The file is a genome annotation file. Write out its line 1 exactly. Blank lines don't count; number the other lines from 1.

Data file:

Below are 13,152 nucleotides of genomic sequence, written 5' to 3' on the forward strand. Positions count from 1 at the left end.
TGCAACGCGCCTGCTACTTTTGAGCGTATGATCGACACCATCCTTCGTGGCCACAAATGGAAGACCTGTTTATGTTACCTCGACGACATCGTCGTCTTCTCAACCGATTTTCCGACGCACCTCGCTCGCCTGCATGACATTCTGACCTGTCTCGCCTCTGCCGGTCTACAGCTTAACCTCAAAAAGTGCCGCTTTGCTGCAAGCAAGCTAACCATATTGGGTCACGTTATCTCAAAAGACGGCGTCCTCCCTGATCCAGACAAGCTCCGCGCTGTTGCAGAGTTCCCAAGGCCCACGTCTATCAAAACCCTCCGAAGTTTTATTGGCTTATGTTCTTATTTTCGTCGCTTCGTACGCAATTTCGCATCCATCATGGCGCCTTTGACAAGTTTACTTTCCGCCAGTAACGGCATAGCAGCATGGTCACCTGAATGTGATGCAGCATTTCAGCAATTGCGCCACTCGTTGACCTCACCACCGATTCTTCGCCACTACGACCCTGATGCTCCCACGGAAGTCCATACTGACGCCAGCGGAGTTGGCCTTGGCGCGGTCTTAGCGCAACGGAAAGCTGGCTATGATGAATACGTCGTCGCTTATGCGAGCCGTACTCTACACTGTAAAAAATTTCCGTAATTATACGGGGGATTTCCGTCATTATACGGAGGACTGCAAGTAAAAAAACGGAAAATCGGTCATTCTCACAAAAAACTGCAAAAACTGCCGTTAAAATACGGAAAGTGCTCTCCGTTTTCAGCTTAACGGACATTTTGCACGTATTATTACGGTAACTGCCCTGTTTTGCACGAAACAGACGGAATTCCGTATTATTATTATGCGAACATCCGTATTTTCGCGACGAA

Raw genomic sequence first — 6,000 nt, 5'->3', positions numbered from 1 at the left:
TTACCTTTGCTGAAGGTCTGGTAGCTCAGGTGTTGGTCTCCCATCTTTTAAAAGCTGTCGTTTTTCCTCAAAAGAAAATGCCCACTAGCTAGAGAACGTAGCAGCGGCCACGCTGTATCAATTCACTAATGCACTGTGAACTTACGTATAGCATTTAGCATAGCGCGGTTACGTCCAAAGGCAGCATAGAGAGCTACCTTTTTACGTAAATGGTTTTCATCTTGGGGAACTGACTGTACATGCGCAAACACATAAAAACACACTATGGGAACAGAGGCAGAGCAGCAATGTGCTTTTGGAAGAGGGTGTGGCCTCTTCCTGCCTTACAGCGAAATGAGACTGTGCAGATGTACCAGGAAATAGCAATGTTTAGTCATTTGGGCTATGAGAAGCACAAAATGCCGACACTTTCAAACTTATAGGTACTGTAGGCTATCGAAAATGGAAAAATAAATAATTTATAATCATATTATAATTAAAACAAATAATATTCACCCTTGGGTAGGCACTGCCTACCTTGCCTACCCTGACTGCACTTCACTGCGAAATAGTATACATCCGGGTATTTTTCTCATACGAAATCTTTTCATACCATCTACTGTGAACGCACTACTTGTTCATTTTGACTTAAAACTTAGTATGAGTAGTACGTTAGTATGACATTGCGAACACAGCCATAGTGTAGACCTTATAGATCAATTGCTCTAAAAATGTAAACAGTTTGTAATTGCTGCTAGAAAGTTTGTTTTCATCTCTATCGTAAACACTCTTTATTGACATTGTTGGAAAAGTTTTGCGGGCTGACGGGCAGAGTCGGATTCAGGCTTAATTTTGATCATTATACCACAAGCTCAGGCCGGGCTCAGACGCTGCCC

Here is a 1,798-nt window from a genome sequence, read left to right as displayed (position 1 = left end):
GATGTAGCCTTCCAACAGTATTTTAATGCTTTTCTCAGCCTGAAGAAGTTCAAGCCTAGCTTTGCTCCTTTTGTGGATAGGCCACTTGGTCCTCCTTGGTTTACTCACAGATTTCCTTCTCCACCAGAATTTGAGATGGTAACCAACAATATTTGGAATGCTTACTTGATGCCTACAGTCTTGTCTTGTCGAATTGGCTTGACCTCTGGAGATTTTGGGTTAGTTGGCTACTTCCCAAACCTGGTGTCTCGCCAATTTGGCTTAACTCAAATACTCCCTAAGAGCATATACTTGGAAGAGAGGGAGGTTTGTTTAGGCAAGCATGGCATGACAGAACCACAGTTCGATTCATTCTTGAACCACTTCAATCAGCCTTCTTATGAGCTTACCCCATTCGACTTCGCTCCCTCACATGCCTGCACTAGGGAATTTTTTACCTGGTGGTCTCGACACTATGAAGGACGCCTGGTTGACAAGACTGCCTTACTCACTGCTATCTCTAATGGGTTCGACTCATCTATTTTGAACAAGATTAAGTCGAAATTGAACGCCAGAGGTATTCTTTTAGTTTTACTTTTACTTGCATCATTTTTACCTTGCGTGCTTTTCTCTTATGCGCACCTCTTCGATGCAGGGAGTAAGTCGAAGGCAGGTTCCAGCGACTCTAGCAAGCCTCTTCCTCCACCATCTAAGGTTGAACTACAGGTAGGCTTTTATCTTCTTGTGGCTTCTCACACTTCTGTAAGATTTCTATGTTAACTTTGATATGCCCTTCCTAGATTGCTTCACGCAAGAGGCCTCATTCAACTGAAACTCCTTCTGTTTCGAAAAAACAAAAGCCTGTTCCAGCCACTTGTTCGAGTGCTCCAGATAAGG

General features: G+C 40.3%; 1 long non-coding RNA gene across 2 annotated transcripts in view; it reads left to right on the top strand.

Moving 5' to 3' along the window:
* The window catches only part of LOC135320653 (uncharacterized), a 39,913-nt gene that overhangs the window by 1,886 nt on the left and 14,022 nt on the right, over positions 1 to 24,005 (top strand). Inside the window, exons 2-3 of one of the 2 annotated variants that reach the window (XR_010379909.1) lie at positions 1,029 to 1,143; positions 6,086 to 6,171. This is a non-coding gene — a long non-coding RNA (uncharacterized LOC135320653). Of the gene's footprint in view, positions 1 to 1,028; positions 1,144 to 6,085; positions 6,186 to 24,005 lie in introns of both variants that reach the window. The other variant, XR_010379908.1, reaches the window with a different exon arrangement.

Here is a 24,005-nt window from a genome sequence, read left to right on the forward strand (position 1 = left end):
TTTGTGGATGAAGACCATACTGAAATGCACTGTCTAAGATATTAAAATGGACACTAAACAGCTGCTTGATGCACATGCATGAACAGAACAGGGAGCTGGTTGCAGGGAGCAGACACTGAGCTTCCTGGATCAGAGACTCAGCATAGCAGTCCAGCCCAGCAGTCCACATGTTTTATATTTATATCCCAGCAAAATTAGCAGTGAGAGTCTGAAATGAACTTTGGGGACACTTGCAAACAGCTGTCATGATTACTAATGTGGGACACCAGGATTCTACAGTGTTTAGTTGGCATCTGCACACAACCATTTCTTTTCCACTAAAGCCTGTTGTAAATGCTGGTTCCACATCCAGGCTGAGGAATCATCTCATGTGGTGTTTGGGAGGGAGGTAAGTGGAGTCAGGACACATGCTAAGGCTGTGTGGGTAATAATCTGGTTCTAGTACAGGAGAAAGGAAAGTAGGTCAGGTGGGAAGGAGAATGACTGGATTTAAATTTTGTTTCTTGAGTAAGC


Below are 13,152 nucleotides of genomic sequence, written 5' to 3' on the forward strand. Positions count from 1 at the left end.